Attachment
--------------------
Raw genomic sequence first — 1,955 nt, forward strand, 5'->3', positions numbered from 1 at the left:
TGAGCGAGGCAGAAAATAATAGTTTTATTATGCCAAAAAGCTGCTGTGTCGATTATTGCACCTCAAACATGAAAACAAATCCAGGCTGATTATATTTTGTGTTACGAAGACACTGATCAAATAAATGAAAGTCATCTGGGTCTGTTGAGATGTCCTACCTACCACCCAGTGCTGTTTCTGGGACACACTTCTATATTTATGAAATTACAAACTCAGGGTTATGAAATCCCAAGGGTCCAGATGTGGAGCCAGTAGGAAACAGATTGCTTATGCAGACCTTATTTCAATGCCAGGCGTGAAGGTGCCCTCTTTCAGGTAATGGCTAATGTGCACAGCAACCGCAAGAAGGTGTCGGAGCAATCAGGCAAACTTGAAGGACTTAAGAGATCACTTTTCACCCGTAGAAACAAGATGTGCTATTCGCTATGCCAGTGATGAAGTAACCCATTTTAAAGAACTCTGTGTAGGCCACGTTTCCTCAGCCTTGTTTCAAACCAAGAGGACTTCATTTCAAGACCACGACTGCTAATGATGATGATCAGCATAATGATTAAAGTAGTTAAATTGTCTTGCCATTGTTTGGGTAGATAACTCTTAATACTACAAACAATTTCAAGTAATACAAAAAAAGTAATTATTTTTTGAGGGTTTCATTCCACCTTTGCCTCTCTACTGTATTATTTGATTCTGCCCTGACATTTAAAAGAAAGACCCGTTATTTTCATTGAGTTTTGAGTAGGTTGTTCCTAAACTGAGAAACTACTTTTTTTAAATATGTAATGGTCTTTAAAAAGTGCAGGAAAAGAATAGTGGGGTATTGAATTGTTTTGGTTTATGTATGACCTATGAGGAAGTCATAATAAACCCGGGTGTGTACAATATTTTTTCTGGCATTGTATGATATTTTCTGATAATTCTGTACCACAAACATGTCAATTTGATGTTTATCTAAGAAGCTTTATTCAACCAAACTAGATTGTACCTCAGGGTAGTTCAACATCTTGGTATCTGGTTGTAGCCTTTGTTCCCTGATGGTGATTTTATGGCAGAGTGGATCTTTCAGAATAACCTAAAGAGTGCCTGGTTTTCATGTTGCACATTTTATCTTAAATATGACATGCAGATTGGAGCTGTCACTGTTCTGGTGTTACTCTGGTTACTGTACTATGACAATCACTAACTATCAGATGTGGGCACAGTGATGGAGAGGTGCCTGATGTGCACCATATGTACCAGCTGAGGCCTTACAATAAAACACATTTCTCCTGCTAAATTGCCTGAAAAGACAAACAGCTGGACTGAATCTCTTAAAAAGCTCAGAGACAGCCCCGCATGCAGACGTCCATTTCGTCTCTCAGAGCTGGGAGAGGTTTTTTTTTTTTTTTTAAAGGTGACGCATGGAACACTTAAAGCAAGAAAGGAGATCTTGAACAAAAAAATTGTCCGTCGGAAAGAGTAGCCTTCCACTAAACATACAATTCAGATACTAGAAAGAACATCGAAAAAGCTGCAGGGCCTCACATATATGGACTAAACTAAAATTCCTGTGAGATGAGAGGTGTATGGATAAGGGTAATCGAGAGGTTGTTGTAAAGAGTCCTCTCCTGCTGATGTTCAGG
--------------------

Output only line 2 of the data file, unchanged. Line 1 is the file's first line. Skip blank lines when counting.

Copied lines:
TGAGCGAGGCAGAAAATAATAGTTTTATTATGCCAAAAAGCTGCTGTGTCGATTATTGCACCTCAAACATGAAAACAAATCCAGGCTGATTATATTTTGTGTTACGAAGACACTGATCAAATAAATGAAAGTCATCTGGGTCTGTTGAGATGTCCTACCTACCACCCAGTGCTGTTTCTGGGACACACTTCTATATTTATGAAATTACAAACTCAGGGTTATGAAATCCCAAGGGTCCAGATGTGGAGCCAGTAGGAAACAGATTGCTTATGCAGACCTTATTTCAATGCCAGGCGTGAAGGTGCCCTCTTTCAGGTAATGGCTAATGTGCACAGCAACCGCAAGAAGGTGTCGGAGCAATCAGGCAAACTTGAAGGACTTAAGAGATCACTTTTCACCCGTAGAAACAAGATGTGCTATTCGCTATGCCAGTGATGAAGTAACCCATTTTAAAGAACTCTGTGTAGGCCACGTTTCCTCAGCCTTGTTTCAAACCAAGAGGACTTCATTTCAAGACCACGACTGCTAATGATGATGATCAGCATAATGATTAAAGTAGTTAAATTGTCTTGCCATTGTTTGGGTAGATAACTCTTAATACTACAAACAATTTCAAGTAATACAAAAAAAGTAATTATTTTTTGAGGGTTTCATTCCACCTTTGCCTCTCTACTGTATTATTTGATTCTGCCCTGACATTTAAAAGAAAGACCCGTTATTTTCATTGAGTTTTGAGTAGGTTGTTCCTAAACTGAGAAACTACTTTTTTTAAATATGTAATGGTCTTTAAAAAGTGCAGGAAAAGAATAGTGGGGTATTGAATTGTTTTGGTTTATGTATGACCTATGAGGAAGTCATAATAAACCCGGGTGTGTACAATATTTTTTCTGGCATTGTATGATATTTTCTGATAATTCTGTACCACAAACATGTCAATTTGATGTTTATCTAAGAAGCTTTATTCAACCAAACTAGATTGTACCTCAGGGTAGTTCAACATCTTGGTATCTGGTTGTAGCCTTTGTTCCCTGATGGTGATTTTATGGCAGAGTGGATCTTTCAGAATAACCTAAAGAGTGCCTGGTTTTCATGTTGCACATTTTATCTTAAATATGACATGCAGATTGGAGCTGTCACTGTTCTGGTGTTACTCTGGTTACTGTACTATGACAATCACTAACTATCAGATGTGGGCACAGTGATGGAGAGGTGCCTGATGTGCACCATATGTACCAGCTGAGGCCTTACAATAAAACACATTTCTCCTGCTAAATTGCCTGAAAAGACAAACAGCTGGACTGAATCTCTTAAAAAGCTCAGAGACAGCCCCGCATGCAGACGTCCATTTCGTCTCTCAGAGCTGGGAGAGGTTTTTTTTTTTTTTTTAAAGGTGACGCATGGAACACTTAAAGCAAGAAAGGAGATCTTGAACAAAAAAATTGTCCGTCGGAAAGAGTAGCCTTCCACTAAACATACAATTCAGATACTAGAAAGAACATCGAAAAAGCTGCAGGGCCTCACATATATGGACTAAACTAAAATTCCTGTGAGATGAGAGGTGTATGGATAAGGGTAATCGAGAGGTTGTTGTAAAGAGTCCTCTCCTGCTGATGTTCAGG